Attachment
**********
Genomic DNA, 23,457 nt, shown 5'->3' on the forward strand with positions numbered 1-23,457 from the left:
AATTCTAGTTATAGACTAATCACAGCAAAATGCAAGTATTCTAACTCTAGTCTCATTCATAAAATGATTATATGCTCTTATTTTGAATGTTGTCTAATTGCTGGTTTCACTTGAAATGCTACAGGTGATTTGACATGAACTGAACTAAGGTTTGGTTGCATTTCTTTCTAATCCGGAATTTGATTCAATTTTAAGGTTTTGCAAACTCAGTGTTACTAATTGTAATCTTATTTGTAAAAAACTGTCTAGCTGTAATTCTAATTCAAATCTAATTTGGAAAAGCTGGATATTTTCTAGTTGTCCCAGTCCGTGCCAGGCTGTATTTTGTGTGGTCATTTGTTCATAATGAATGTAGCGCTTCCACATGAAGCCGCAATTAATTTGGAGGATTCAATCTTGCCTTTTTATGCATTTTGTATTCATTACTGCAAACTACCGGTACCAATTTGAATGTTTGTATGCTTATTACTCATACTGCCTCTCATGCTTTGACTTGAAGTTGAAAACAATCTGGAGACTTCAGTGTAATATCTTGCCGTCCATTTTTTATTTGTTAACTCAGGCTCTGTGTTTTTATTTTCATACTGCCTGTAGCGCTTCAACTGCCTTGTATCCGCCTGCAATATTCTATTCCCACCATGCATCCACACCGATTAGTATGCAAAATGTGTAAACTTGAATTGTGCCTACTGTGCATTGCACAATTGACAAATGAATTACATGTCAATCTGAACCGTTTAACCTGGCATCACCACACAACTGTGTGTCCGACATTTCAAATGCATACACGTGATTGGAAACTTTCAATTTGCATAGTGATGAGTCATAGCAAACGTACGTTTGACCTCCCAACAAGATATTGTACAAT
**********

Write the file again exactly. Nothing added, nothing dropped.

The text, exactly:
Genomic DNA, 23,457 nt, shown 5'->3' on the forward strand with positions numbered 1-23,457 from the left:
AATTCTAGTTATAGACTAATCACAGCAAAATGCAAGTATTCTAACTCTAGTCTCATTCATAAAATGATTATATGCTCTTATTTTGAATGTTGTCTAATTGCTGGTTTCACTTGAAATGCTACAGGTGATTTGACATGAACTGAACTAAGGTTTGGTTGCATTTCTTTCTAATCCGGAATTTGATTCAATTTTAAGGTTTTGCAAACTCAGTGTTACTAATTGTAATCTTATTTGTAAAAAACTGTCTAGCTGTAATTCTAATTCAAATCTAATTTGGAAAAGCTGGATATTTTCTAGTTGTCCCAGTCCGTGCCAGGCTGTATTTTGTGTGGTCATTTGTTCATAATGAATGTAGCGCTTCCACATGAAGCCGCAATTAATTTGGAGGATTCAATCTTGCCTTTTTATGCATTTTGTATTCATTACTGCAAACTACCGGTACCAATTTGAATGTTTGTATGCTTATTACTCATACTGCCTCTCATGCTTTGACTTGAAGTTGAAAACAATCTGGAGACTTCAGTGTAATATCTTGCCGTCCATTTTTTATTTGTTAACTCAGGCTCTGTGTTTTTATTTTCATACTGCCTGTAGCGCTTCAACTGCCTTGTATCCGCCTGCAATATTCTATTCCCACCATGCATCCACACCGATTAGTATGCAAAATGTGTAAACTTGAATTGTGCCTACTGTGCATTGCACAATTGACAAATGAATTACATGTCAATCTGAACCGTTTAACCTGGCATCACCACACAACTGTGTGTCCGACATTTCAAATGCATACACGTGATTGGAAACTTTCAATTTGCATAGTGATGAGTCATAGCAAACGTACGTTTGACCTCCCAACAAGATATTGTACAAT